There was a spirited response from the left side of the economics blogosphere to my Forbes article (see Brad DeLong, Paul Krugman, Ryan Avent, and Ezra Klein). My article pointed out the peculiar finding in a report by McKinsey & Company that purports to show “negative costs” for many greenhouse gas abatement activities. I appreciate the attention, welcome the criticisms, and with respect offer some responses to my critics.
Brad DeLong states: “That McKinsey and Company exists and that businesses regularly pay it money to identify $100 bills lying on their sidewalks strongly suggests that any half-competent economist should not immediately dismiss its analytical conclusions.” The fact that businesses “pay money” to acquire cost-saving information from a consultant is not evidence against the profit-maximizing assumption. Ironically, the McKinsey report’s cost estimate excludes the cost of acquiring information about potential energy efficiency investments.
This falls under my explanation #2 for McKinsey’s peculiar finding: i.e., “the costs of abatement are incompletely estimated.” Perhaps if McKinsey’s report included the cost of hiring consultants to gather information, their marginal abatement cost curve would not cross the x-axis, and all would be good in the state of economics.
Ryan Avent states of my claim that it is peculiar to assume “negative costs”: “This is kind of like saying that it was foolish for people to point out that housing prices appeared to be unsustainably high back in 2005, because that would violate basic principles of economics.” I share Avent’s concern that markets can be susceptible to bubbles. But I would caution against abandoning economic principles to quickly. For one, the bubble critique can be applied inconsistently. To take just one example, just a few weeks ago, Avent responded to a report on “A Call to Action to Stem the Mounting Federal Debt,” saying “there was no good explanation for the absence of evidence that markets are worrying about American borrowing.” No good explanation? In criticizing me, Avent wrote: “You’d think we’d have learned by now to approach market results with at least some caution. Not everyone has gotten the message.” My goal isn’t to point fingers, or to claim that bond prices are exhibiting a bubble. But I don’t think citing the housing bubble is strong evidence that firms are forgoing profitable energy-saving projects. (I do believe, as I stated in the article, that firms are not internalizing the full societal cost of their emissions.)
If Avent is right that firms are behaving irrationally, then we have bigger problems on our hands with respect to the policy response. There are a number of academic studies on the optimal carbon tax (none of which, to my knowledge, assume negative marginal abatement costs). These studies assume that firms will respond rationally to a change in prices. If firms are not rational, then we need to re-think how we compute (and design) an optimal carbon price.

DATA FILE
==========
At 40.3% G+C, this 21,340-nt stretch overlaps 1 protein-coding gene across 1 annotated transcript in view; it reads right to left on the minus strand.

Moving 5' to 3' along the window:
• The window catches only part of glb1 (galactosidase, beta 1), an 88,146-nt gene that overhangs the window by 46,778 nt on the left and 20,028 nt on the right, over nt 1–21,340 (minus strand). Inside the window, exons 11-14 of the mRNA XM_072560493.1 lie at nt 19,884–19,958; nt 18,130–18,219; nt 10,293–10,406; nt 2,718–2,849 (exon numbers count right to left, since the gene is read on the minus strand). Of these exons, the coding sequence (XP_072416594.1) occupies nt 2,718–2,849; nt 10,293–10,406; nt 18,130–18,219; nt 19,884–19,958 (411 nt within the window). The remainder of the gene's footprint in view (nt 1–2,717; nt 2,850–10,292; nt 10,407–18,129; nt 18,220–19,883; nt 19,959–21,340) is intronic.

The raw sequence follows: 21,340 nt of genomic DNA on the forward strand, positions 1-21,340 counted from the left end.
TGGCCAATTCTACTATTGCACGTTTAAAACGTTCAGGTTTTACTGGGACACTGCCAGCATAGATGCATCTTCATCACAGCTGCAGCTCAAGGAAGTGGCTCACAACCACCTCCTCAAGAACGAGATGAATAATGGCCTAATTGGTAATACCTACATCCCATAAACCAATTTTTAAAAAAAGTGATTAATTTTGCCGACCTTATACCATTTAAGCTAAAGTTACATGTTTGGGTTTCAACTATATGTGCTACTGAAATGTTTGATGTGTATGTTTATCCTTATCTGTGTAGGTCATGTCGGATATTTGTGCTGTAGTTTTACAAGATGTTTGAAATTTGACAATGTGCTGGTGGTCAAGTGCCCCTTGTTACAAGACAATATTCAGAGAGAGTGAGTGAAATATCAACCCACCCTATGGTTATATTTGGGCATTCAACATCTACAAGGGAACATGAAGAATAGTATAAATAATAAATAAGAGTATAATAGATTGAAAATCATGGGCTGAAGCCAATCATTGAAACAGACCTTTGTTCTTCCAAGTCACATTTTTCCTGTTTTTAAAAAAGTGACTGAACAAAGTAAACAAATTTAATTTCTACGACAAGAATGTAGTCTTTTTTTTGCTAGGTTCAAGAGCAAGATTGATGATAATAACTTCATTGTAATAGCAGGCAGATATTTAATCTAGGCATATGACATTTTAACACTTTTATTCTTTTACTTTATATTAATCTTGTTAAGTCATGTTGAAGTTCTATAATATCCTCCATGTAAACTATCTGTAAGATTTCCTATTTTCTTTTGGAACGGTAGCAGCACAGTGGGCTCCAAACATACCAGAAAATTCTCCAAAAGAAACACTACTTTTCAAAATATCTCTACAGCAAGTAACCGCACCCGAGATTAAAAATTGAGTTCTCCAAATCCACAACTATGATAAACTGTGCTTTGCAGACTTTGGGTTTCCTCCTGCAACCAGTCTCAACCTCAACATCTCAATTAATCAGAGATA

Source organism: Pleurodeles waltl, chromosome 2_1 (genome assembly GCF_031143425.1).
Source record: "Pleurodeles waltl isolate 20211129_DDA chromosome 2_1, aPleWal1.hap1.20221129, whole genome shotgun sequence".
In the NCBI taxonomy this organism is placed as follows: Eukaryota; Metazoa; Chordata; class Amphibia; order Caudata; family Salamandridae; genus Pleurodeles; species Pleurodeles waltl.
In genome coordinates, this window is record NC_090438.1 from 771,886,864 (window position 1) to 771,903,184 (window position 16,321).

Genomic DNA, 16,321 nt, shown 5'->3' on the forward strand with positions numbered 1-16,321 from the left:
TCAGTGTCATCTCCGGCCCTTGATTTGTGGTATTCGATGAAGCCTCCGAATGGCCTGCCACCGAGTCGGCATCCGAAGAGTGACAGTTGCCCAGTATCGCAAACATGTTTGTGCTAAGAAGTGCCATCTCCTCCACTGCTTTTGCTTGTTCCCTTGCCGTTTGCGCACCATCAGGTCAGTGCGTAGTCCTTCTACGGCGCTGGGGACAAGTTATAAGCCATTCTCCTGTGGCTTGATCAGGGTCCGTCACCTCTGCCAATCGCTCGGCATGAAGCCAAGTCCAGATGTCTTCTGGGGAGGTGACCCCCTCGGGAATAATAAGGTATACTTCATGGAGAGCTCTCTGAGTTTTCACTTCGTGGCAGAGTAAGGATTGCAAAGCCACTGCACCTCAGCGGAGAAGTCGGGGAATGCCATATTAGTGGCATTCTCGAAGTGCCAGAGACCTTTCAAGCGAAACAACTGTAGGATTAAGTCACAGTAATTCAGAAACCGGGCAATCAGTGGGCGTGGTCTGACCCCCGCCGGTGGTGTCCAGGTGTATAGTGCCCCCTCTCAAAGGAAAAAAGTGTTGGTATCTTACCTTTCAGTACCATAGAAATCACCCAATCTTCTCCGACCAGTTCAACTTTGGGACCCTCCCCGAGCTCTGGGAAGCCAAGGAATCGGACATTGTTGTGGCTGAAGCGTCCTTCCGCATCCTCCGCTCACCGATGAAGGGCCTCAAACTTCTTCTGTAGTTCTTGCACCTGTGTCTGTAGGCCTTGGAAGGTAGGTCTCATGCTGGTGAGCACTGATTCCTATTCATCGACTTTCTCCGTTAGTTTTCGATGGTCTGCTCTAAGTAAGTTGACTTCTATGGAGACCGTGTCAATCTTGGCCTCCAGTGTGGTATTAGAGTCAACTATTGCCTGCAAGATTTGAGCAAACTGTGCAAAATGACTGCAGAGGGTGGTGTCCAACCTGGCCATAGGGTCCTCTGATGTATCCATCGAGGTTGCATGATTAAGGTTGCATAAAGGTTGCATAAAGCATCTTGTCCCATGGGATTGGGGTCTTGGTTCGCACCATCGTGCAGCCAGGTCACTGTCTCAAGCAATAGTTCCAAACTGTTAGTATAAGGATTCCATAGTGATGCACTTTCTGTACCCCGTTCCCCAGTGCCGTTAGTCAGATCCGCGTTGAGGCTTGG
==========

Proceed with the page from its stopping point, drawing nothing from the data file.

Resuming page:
This relates to the main point of my article, which is that assuming negative marginal cost can lead to perverse policies. I fear that this point was misunderstood by Avent (perhaps because I stated it, as Avent suggests, in a manner that was “too clever by half”). I am not arguing that there is “no point in having” a cap-and-trade program. Quite the opposite (although I prefer a carbon tax).
Cap-and-trade and carbon tax are known as “market-based regulations” because they rely on market mechanisms to reduce pollution. They are substantially lower cost than prescriptive command-and-control regulations because they give firms (and consumers) flexibility in how to achieve reductions. If one discards the profit (or utility) maximizing assumption, then market mechanisms are not cost-saving relative to command-and-control. As I said in my article, if firms are irrational enough to forgo profitable abatement activities, then “we cannot rely on them to find innovative way to reduce emissions under a cap-and-trade system.” I don’t think firms are, by and large, acting irrationally, so I do think market-based regulations will work to lower cost. My concern is that policymakers will abandon market-mechanisms and EPA will instead pursue greenhouse gas reductions through command-and-control regulations, using McKinsey-like “negative cost” assumptions to justify their regulations.
Ezra Klein helpfully provides the McKinsey figure, so readers can judge for themselves whether a marginal cost curve that crosses the x-axis looks peculiar. Klein says I am arguing “theory” instead of “reality.“ He’s of course right to imply that profit maximization is an assumption, which is why I wrote of it as “an approximation of reality” that is “used to simplify the complex economic world in order to make manageable inferences.” But I’m really arguing for one theory (firms are better at identifying profit-making abatements) over another theory (regulators are better at identifying profit-making abatements). My theory suggests that market-based regulations are lower cost than command and control; the competing theory suggests otherwise. And surely we agree that the empirical – not just theoretical – literature supports the cost-saving advantage of market-based regulations. (And, at the risk of sounding “too clever by half,” surely we also agree that a “negative carbon tax” would increase emissions, not decrease emissions, as suggested by negative marginal abatement costs.)
Finally, Paul Krugman, says: “Now, there are some questions about how to interpret the whole thing. But I think it’s fair to say that there’s a lot of evidence for cheap conservation, at least in the early stages.” If cheap means non-negative, then I agree!